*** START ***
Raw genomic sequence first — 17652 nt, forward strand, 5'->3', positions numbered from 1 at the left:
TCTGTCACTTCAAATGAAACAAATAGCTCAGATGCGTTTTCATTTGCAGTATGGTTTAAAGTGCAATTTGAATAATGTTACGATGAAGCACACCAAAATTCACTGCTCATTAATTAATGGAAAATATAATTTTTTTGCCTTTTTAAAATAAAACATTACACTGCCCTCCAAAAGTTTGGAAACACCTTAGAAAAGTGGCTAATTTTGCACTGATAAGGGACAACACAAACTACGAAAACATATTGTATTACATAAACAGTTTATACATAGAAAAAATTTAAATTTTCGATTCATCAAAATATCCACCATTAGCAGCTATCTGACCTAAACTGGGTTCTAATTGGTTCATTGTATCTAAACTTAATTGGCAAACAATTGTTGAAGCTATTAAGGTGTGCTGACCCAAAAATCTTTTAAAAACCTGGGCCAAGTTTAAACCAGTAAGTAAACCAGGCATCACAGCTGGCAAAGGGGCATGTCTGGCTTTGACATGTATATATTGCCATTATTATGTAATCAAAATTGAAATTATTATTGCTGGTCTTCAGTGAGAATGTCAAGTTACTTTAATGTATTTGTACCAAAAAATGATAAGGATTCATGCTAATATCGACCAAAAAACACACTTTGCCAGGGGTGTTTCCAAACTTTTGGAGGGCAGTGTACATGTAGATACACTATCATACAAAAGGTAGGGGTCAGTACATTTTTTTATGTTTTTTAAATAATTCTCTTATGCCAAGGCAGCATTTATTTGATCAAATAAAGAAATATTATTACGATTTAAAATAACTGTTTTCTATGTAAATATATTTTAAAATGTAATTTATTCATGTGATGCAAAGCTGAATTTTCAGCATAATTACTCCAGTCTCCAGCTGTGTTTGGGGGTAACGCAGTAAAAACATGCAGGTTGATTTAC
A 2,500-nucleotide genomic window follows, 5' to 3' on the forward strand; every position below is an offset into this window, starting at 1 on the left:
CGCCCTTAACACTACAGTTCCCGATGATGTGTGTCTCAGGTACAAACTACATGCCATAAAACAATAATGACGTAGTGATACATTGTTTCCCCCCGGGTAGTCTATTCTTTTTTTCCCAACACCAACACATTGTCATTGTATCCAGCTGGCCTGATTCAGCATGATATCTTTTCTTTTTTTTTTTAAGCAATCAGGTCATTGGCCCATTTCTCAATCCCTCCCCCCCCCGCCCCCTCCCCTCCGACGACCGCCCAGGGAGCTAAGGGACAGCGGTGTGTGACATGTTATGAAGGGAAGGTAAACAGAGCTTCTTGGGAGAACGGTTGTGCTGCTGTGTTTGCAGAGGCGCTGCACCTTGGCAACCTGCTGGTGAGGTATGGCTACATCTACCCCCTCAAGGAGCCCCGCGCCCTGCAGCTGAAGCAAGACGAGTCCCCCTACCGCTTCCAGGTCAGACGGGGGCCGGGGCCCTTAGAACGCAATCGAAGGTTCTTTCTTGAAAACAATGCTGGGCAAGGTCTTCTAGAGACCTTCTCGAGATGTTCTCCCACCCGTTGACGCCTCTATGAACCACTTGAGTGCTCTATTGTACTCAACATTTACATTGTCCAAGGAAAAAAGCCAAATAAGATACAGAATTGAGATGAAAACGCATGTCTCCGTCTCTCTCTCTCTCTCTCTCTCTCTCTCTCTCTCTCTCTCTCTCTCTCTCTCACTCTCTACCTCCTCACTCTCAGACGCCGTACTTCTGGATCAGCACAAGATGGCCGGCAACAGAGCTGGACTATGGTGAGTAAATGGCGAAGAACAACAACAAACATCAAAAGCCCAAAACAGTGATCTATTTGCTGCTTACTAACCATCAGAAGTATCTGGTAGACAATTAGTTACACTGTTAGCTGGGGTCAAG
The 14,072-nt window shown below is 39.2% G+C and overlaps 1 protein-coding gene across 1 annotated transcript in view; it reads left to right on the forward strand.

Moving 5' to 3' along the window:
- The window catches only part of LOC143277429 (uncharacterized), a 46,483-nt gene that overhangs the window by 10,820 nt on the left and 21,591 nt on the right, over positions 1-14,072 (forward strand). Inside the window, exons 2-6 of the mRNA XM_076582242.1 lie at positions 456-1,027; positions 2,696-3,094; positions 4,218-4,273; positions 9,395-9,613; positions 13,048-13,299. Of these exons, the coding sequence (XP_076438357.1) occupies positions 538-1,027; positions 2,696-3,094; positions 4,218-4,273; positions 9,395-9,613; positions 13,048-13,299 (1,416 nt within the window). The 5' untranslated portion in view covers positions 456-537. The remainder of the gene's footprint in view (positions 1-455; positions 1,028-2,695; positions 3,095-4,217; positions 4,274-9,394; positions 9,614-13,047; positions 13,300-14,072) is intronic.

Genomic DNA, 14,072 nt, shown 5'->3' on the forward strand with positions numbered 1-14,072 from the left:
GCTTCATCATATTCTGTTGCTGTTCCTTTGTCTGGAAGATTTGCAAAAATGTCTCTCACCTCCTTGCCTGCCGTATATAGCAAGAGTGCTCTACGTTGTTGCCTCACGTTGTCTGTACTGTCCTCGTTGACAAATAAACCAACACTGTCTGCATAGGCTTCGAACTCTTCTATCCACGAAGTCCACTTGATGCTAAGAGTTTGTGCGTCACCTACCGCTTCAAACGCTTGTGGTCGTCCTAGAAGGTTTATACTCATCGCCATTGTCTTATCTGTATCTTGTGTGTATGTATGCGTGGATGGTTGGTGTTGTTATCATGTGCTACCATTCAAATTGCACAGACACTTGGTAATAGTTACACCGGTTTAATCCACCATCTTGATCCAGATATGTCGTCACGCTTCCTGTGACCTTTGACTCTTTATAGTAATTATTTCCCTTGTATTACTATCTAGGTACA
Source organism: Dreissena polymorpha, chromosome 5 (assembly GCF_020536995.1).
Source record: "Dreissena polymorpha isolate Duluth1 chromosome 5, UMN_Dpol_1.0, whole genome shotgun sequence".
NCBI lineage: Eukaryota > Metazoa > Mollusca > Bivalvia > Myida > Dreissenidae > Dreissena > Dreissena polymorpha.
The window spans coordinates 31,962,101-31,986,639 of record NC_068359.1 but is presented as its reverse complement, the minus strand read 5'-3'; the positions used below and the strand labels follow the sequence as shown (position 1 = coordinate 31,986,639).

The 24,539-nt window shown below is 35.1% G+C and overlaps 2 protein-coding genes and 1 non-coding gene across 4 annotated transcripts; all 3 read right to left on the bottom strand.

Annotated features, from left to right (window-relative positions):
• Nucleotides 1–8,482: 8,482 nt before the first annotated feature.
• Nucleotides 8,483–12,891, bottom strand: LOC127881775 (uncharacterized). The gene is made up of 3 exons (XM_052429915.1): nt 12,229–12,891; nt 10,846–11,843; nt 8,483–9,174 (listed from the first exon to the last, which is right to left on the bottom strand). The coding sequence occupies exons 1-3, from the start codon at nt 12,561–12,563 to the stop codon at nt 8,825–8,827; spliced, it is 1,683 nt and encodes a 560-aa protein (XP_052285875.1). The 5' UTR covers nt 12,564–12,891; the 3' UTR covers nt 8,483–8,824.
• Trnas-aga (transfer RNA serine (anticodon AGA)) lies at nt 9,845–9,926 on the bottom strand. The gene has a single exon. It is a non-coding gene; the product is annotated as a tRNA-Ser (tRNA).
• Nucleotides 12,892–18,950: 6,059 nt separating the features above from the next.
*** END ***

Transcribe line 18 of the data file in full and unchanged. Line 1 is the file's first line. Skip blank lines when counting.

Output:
• Trnas-aga (transfer RNA serine (anticodon AGA)) lies at nt 9,845–9,926 on the bottom strand. The gene has a single exon. It is a non-coding gene; the product is annotated as a tRNA-Ser (tRNA).